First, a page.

“Nature ordained that asparagus should grow wild, so that everyone may go and pick it, yet now we see cultivated asparagus!” Pliny the Elder

Heaven forbid, although I am unsure as to whether he was merely surprised by such commercial modernity or thoroughly outraged that he might be forced to shell out a few denarius for supper. But given the time and effort to locate and pick, I’m more relaxed about the convenience of cultivation over egalitarian access than the slightly petulant Pliny.

From late April until late June, Norfolk asparagus is abundant, and whilst frequently ignoring culinary caution and erring on the zealous side in my daily purchasing, I am acutely aware that new and alternative recipes can prove tricky to run to ground. Apart from mainland Europe, which has long provided countless familiar dishes, fertile ground for additional recipes has extended as far as Russia, India (to follow) and China.

Firstly, by way of acclamation of the season in France, I have frequently baked this classic Asparagus Tart from Margaret Costa’s Four Seasons Cookery Book (2013)


175 g shortcrust pastry
15 ml butter
2 eggs
2 tbsp grated shallots
215 ml double cream
8 -10 fresh asparagus spears, very lightly cooked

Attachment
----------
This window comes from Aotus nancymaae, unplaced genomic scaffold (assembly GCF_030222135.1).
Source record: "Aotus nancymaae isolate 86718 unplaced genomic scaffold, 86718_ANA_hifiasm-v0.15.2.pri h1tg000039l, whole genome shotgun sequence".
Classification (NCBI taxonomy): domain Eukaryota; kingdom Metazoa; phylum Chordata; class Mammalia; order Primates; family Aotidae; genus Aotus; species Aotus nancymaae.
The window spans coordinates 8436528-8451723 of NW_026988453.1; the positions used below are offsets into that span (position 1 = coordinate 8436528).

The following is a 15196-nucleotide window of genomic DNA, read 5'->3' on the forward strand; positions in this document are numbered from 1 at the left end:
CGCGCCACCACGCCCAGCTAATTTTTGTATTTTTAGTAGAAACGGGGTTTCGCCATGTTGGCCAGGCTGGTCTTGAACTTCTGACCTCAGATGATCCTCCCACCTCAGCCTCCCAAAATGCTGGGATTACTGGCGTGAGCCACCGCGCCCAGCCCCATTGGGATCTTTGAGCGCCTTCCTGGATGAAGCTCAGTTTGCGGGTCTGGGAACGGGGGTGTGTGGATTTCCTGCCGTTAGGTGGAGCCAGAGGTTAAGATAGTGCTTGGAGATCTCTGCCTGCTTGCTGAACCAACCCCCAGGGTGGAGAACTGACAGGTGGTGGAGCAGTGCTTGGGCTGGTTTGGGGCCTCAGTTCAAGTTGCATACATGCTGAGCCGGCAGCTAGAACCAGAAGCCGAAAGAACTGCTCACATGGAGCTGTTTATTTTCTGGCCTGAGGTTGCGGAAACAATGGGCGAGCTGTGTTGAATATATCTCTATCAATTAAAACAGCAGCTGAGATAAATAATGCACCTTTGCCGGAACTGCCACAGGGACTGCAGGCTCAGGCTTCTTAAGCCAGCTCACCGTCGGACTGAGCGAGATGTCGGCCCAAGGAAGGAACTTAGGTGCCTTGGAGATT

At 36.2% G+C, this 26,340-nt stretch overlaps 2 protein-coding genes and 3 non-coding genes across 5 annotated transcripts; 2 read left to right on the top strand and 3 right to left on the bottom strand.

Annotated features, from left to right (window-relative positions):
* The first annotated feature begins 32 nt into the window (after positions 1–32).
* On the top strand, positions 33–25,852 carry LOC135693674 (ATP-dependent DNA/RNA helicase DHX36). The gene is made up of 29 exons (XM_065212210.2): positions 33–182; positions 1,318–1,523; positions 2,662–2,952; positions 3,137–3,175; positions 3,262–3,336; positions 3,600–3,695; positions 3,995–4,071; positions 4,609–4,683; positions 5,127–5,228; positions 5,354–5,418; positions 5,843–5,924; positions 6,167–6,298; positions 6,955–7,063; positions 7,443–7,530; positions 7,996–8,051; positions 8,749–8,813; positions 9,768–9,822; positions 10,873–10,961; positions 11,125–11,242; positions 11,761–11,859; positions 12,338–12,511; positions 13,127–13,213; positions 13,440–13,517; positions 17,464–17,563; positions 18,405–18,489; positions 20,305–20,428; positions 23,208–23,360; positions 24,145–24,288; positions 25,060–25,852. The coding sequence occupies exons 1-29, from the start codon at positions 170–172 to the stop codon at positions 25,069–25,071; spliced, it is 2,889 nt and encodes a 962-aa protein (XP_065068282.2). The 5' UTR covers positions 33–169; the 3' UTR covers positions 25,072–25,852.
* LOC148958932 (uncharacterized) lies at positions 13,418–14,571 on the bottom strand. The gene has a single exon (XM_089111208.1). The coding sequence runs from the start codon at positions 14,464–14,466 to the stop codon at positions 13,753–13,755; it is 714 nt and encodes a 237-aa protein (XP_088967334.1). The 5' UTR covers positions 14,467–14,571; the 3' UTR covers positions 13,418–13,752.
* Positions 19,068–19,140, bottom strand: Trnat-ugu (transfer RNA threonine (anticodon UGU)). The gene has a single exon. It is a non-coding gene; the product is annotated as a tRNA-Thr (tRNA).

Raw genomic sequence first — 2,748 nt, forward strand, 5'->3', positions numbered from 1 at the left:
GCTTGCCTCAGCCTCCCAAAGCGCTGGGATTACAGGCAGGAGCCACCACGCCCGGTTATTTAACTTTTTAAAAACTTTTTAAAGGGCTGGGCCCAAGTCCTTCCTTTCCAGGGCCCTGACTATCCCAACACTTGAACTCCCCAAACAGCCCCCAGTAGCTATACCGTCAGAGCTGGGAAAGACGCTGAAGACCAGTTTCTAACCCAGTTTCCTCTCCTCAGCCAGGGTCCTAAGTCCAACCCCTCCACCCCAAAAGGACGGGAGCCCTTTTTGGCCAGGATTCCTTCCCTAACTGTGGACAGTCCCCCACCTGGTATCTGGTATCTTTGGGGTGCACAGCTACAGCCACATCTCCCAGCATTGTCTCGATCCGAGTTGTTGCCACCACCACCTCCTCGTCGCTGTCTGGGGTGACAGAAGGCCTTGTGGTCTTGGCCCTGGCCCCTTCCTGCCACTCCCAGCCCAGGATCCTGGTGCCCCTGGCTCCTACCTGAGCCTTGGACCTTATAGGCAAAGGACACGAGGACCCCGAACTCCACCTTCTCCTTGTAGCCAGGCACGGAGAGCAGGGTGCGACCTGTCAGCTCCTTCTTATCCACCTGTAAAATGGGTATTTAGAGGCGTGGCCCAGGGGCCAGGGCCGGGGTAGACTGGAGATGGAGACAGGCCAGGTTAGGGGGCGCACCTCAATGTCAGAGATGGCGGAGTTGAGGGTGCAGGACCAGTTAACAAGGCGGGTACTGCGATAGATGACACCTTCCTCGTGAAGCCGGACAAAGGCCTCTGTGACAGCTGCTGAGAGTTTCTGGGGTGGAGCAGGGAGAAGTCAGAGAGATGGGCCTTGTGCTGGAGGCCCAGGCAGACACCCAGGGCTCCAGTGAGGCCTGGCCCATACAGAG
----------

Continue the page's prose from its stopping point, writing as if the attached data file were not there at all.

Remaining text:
Salt and pepper

Use the pastry to line a 20 cm flan tin on a greased baking sheet.
Melt the butter and cook the onion until softened.
Beat the eggs and cream and season well, stir in chopped parsley.
Arrange the well-drained asparagus spears in the bottom of the pastry case.
Pour the custard over the asparagus and bake at 180 C/ Gas mark 4, for about 40 minutes.

Wine Thoughts

Asaparagus offers a forthright, distinctive flavour that often sends lighter bodied or richly oaked whites running for cover. The companionable echo of the Sauvignon Blanc provides a significant other for asparagus, with its background flavours of tart gooseberries and evanescent aromas of cut grass and struck flint. When we undertook a tasting with Arnaud Bourgeois at the family winery in Chavignol, we found an astonishing precision in his Sancerre, and we found the sheer purity Arnaud garners from this grape difficult to better when it comes to matters asparagus.